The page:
The baby Jag is finally here

Jaguar's XE, unveiled at the Paris Motor Show, is the brand's new entry-level model, a rear-wheel-drive sedan competing with the BMW 3-series and Audi A4/S4.

Wayne Cunningham Managing Editor / Roadshow
Wayne Cunningham reviews cars and writes about automotive technology for CNET's Roadshow. Prior to the automotive beat, he covered spyware, Web building technologies, and computer hardware. He began covering technology and the Web in 1994 as an editor of The Net magazine.
Wayne Cunningham
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Jaguar XE
Jaguar's new XE is a premium, rear-wheel-drive sedan competing with cars such as the BMW 3-series and Audi A4/S4. Wayne Cunningham/CNET

PARIS -- When the Jaguar F-type came out, it seemed that this diminutive roadster would be a baby Jag. At a base price of $65,000, however, it's hardly entry-level. Here at the Paris Motor Show, Jaguar revealed its new XE model, a true baby Jag to compete with other premium mid-size sedans.

Although it has an undeniably attractive body, the XE's design doesn't differ greatly from other mid-size sedans. Its more distinct Jaguar styling cues show up in an extremely raked rear window and a longish nose. A wire grille sports the Jaguar badge and a lip spoiler on the boot lid finishes the look.

Jaguar XE shows its mid-size elegance (pictures)

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Jaguar refers to the body and suspension construction as "aluminum intensive," meaning it contains about 75 percent aluminum content, more than other mid-size premium sedans. Taking advantage of the fact that aluminum is exceptionally recyclable, Jaguar makes use of an alloy that contains recycled aluminum for some parts of the XE. Even so, the base curb weight is still 3,670 pounds (1,665 kg).

Built on an entirely new, flexible platform, the XE also features Jaguar's first use of an electric power-steering system, allowing different steering modes to complement its normal and sport driving modes.

The XE S, a top-trim performance model, comes with a supercharged direct injection 3-liter V-6 engine, good for 340 horsepower and 332 pound-feet of torque. For better fuel economy, the XE can also be had with a turbocharged direct injection 2-liter, four-cylinder engine. In one version, this engine produces 240 horsepower, while another generates 200 horsepower. Jaguar will also be offering a 2-liter diesel engine for maximum fuel efficiency.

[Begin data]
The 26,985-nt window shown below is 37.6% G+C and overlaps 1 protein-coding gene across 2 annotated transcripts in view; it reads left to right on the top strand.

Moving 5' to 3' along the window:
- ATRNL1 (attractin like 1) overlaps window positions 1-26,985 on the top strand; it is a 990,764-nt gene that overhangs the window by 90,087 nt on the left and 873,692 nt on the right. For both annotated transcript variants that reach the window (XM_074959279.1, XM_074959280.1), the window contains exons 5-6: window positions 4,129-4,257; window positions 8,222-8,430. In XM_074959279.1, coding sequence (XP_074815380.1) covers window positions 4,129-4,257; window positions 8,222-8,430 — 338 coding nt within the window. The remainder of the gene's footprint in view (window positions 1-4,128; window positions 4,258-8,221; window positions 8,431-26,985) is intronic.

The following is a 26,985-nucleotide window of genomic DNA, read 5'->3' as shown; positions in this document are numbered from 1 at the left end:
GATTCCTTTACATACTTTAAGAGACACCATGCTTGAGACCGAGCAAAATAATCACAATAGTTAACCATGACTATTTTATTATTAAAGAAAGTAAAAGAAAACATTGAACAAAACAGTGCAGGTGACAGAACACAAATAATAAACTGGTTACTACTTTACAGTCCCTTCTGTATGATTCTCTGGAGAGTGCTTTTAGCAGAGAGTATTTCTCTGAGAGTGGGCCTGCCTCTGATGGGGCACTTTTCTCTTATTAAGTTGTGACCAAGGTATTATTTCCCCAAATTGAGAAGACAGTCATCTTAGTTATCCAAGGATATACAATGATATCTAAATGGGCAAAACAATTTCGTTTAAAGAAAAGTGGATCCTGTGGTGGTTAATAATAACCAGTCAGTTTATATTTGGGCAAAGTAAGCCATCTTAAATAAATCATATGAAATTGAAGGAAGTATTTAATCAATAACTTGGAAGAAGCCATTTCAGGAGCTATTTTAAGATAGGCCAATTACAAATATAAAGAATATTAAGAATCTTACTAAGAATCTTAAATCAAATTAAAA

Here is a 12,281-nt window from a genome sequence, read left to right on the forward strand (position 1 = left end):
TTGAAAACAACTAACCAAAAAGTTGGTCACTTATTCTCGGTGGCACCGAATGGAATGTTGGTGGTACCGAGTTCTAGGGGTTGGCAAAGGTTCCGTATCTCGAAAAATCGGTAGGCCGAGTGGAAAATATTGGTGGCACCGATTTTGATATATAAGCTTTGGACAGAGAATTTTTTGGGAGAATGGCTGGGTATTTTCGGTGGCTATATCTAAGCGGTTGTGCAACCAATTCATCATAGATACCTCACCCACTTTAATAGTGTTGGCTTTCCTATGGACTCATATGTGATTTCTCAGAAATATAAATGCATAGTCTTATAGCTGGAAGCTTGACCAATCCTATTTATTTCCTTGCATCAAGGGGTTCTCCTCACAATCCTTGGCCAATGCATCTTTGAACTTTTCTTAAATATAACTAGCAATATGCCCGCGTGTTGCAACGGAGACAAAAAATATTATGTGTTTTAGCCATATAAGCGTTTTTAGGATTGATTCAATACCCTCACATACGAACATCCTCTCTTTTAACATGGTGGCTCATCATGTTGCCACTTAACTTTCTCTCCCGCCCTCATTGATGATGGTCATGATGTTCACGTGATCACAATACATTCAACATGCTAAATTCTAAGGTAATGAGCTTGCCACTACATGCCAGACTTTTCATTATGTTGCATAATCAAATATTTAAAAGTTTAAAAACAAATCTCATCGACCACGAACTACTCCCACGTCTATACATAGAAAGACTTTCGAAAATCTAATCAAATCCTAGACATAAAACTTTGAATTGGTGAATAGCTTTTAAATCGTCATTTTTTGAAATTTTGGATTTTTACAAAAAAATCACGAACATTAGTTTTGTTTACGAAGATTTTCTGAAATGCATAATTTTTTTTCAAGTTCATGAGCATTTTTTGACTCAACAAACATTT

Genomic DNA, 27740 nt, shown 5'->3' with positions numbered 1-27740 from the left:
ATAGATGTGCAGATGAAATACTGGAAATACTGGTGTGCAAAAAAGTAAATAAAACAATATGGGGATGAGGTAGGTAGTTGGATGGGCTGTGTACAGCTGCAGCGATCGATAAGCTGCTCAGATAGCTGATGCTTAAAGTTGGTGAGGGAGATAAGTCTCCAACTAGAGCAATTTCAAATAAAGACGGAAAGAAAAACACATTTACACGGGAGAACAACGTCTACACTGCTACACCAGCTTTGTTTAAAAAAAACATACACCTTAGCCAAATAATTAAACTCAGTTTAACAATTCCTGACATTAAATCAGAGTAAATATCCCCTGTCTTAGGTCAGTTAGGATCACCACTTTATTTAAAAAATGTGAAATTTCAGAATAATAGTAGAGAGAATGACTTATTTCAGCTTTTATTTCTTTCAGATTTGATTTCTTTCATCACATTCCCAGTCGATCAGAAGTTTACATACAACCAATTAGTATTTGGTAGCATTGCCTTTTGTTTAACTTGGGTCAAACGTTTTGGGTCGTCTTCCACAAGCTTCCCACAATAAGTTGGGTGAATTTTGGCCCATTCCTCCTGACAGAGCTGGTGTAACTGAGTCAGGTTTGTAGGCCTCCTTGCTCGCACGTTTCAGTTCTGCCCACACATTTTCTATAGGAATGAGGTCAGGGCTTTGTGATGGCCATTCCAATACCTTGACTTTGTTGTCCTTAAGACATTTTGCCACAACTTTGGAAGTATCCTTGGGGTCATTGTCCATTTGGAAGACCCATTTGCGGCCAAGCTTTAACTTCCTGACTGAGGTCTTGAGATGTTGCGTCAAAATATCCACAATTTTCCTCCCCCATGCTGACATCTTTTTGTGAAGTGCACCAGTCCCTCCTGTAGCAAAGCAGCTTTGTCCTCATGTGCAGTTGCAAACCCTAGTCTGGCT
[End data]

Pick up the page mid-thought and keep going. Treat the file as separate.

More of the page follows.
An eight-speed automatic transmission will be available, while some versions will also offer a six-speed manual.

Jaguar XE
Jaguar's new infotainment system features four tiles on its homescreen. Wayne Cunningham/CNET

The cabin shows off premium materials in its base trim, but plastic speaker grilles in the doors show where some corners were cut. The center stack holds an all-new infotainment system on an 8-inch touchscreen. Proving responsive in the example of the XE on stage here, the home screen shows four tiles with navigation, phone, audio, and climate control. Touching each brings up an expanded view of its function.

A secondary screen shows more functions, such as apps, surround view camera, and settings for the car's integrated Wi-Fi hotspot. Apps, integrated with the owner's smartphone, include iHeartRadio for music, INRIX for traffic, and Parkopedia to help find parking spots.

Along with the new infotainment system, Jaguar will offer a laser-based head-up display, although a demonstration of this technology was not available here. Other driver assistance features include automated parallel parking and adaptive cruise control.

The Jaguar XE goes on sale in 2015, but will not come to North America until 2016, and likely only with gasoline-fueled engines. Early speculation puts the starting price at around $45,000 (£28,000, AU$51,000), making it the new entry-level Jaguar.

Click here for more CNET coverage of the 2014 Paris Motor Show.